I am old-fashioned. I believe that one should have a personal doctor, a dentist, a hairdresser, and, of course, a trusted bookstore. I wouldn’t think of buying books at random, without my bookseller’s recommendation, no matter how good the reviews may be. Fortunately, when I immigrated to the United States 25 years ago—because I fell in lust with a guy whom I eventually forced into marriage—I ended up living in Marin County, Calif. Almost immediately, I found the perfect bookstore. However, to find the proper doctor, dentist and hairdresser took some time. Book Passage, an independent bookstore in Corte Madera, is only 10 minutes away from my home and it rapidly became my refuge and the extension of my office. The owners, Elaine and Bill Petrocelli, welcomed me with open arms, not because I was a writer, but because I was a neighbor.
Since l987 I’ve started the tours for each of my books at Book Passage, the favorite place for authors on tour because they get an enthusiastic audience and are treated like celebrities, even when they are not. I have had the opportunity to attend readings by great writers, politicians, scientists, stars, gurus, and many more whom I would never have met elsewhere. I have enjoyed fabulous meals at the Cooks with Books events organized by the store in classy restaurants. Due to the requirements of my job, I am a nomad. Before any journey I visit the store’s great travel section, where I get maps and information, including, for example, where to buy beads in Morocco or where to get the best pasta in Florence.
Book Passage is much more than a store for me: It’s the place where I meet friends, journalists, students, readers, and fellow writers; it’s where I have my mailbox and an open account for me and my family to buy and to order all our books. As soon as my grandchildren learned to dial a phone they would call the store to order kids’ books and then call again if they didn’t get them the next day. For years, they were present every Sunday at story hour, and they were the first ones in line, wearing the appropriate outfits, for the fun midnight Harry Potter parties.
Willie Gordon, my husband (yes, the same guy I met a quarter of a century ago), retired as a lawyer and decided to become a writer. I couldn’t believe that he intended to compete with me but he persisted. At Book Passage he attended the Annual Mystery Writers Conference and opted for crime novels as the most appropriate genre for him, not because he has a particularly mean streak, but because he knows a lot about law and forensics. He took writing classes and read the books suggested by the staff. To my dismay, Willie has written five novels in the last few years, translated into several languages. Nothing pleases Elaine Petrocelli so much as to see a student at her conferences return a couple of years later to teach as a published author. Willie is just one of many cases. Elaine is the first person to read Willie’s manuscripts and review them. Bill helped Willie to publish in the States.
The buyer at Book Passage selects novels, audiobooks, and reader’s copies for me. I don’t even bother to choose my own reading material! She gave me The Kite Runner by Khaled Hosseini and The Madonnas of Leningrad by Debra Dean and Cutting for Stone by Abraham Verghese in manuscript, long before they were published. With the help of the store’s knowledgeable staff I have researched 16 books, including several historical novels and—go figure!—a treatise about aphrodisiacs. Before writing a trilogy for young adults I attended the store’s Children’s Writers Conference, and later, so that I could learn what kids really like to read, they organized a yearlong kids’ book club.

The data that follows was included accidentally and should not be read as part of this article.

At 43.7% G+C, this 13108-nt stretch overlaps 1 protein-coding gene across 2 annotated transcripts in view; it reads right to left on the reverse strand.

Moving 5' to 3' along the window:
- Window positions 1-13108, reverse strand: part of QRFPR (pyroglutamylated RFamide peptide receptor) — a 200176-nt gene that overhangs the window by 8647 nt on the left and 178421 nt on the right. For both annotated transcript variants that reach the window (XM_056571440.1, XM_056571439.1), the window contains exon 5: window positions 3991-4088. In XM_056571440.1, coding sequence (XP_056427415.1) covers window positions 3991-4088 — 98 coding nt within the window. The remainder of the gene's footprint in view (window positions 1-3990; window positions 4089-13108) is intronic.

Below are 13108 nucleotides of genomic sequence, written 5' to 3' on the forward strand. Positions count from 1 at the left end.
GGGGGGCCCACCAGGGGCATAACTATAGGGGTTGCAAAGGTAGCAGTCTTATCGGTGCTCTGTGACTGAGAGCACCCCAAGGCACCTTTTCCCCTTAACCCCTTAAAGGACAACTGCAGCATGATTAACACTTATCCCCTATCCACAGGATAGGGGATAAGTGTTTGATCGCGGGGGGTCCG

The only place as comforting as a friendly bookstore is probably your grandmother’s kitchen.
This bookstore is the cultural soul of a large community. It’s the place to take writing classes, learn languages, attend conferences, participate in book clubs and speakers’ series, and, if you are a teenager, Twitter-talk (whatever that is). Elaine and Bill Petrocelli work with schools, community organizations, and restaurants, they do fundraising for many causes, and they have a partnership with Dominican University so that students can receive credit for classes and conferences. Their clientele is so loyal that Amazon and the chains have not been able to put them out of business, and, let me tell you, they have tried.
The only place as comforting as a friendly bookstore is probably your grandmother’s kitchen. The sight of shelves packed with books of all kinds, the smell of printed paper and coffee, and the secret rustle of the characters that live in the pages warm up any heart. I go to Book Passage to pass the time, to read, to gossip, and to lift my spirits. But I have also gone there to share my sorrow, as I did when I was grieving after my daughter’s death. At the store, amidst all those books, many of which were painful memoirs, I realized that I had to write Paula’s story, as others had written about their broken hearts before me. During that terrible year of mourning, I spent many hours at Book Passage writing by hand, sipping tea, and wiping away my tears, supported by my friends at the store who kept me company while respecting my privacy.
Sometimes, when I have a fight with Willie, or when I feel particularly nostalgic, I fantasize about going back to live in Chile, but I know it will never happen—because my dog can’t travel so far, and I am not willing to lose Book Passage.
Excerpted and adapted from My Bookstore: Writers Celebrate Their Favorite Places to Browse, Read, and Shop edited by Ronald Rice. Copyright © 2012 by Isabel Allende. Used by permission of Black Dog & Leventhal Publishers. All rights reserved.